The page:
Entering Nemours by the road to Paris, we cross the canal du Loing, the steep banks of which serve the double purpose of ramparts to the fields and of picturesque promenades for the inhabitants of that pretty little town. Since 1830 several houses had unfortunately been built on the farther side of the bridge. If this sort of suburb increases, the place will lose its present aspect of graceful originality.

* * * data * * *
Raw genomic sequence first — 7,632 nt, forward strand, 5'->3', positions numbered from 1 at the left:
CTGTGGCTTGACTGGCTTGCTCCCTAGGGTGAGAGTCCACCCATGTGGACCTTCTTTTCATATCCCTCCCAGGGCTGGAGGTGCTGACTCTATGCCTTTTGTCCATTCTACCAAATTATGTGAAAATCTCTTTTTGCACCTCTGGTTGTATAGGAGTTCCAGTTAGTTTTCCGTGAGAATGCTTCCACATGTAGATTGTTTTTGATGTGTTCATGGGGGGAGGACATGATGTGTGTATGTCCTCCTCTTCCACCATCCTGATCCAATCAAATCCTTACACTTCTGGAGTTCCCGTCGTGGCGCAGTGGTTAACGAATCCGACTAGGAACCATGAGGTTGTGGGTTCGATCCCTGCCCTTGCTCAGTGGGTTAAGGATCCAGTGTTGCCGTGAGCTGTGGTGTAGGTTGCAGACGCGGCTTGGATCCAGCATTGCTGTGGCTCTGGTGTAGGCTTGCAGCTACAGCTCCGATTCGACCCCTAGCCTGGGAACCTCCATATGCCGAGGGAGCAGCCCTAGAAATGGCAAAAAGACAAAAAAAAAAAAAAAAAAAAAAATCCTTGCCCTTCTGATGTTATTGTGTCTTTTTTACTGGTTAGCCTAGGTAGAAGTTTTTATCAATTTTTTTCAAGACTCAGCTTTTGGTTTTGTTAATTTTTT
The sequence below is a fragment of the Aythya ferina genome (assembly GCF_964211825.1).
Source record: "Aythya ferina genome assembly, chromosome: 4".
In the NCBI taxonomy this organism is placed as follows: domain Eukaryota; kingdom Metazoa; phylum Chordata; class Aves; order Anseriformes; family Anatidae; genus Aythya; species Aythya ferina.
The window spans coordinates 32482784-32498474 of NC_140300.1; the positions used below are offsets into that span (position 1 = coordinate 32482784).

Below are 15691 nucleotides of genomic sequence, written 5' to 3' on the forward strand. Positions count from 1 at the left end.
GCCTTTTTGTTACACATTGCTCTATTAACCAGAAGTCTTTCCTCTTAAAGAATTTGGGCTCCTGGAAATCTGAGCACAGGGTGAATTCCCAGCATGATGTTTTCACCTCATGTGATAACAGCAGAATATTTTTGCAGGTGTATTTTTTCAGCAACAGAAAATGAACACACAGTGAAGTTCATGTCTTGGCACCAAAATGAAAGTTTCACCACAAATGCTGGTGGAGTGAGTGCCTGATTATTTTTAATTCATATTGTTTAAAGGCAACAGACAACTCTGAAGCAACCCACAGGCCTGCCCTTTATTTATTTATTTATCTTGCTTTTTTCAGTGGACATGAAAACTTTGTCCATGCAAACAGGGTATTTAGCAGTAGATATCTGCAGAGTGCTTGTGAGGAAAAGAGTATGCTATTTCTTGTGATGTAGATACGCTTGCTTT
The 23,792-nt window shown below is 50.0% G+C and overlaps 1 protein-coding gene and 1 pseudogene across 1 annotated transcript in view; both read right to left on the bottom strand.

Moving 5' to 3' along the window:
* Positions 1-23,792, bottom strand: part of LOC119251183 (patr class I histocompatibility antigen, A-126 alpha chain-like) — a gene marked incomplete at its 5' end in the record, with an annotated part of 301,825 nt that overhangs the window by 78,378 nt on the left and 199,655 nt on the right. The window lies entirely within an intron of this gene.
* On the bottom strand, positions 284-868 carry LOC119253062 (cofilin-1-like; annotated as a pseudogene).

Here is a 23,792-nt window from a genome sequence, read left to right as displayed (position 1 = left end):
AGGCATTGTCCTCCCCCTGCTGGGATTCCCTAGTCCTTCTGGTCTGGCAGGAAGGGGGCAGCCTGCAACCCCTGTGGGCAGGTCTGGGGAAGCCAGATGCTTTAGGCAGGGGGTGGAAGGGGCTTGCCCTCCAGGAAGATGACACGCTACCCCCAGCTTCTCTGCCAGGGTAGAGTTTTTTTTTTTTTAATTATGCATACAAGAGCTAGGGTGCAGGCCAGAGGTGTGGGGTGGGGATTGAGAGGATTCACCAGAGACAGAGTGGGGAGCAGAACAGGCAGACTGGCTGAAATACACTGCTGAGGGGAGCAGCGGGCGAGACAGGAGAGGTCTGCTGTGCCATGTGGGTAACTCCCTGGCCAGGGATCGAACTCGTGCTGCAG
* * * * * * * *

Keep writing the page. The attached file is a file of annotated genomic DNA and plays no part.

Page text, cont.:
In 1829, however, both sides of the road were clear, and the master of the post route, a tall, stout man about sixty years of age, sitting one fine autumn morning at the highest part of the bridge, could take in at a glance the whole of what is called in his business a "ruban de queue." The month of September was displaying its treasures; the atmosphere glowed above the grass and the pebbles; no cloud dimmed the blue of the sky, the purity of which in all parts, even close to the horizon, showed the extreme rarefaction of the air. So Minoret-Levrault (for that was the post master's name) was obliged to shade his eyes with one hand to keep them from being dazzled. With the air of a man who was tired of waiting, he looked first to the charming meadows which lay to the right of the road where the aftermath was springing up, then to the hill-slopes covered with copses which extend, on the left, from Nemours to Bouron. He could hear in the valley of the Loing, where the sounds on the road were echoed back from the hills, the trot of his own horses and the crack of his postilion's whip.

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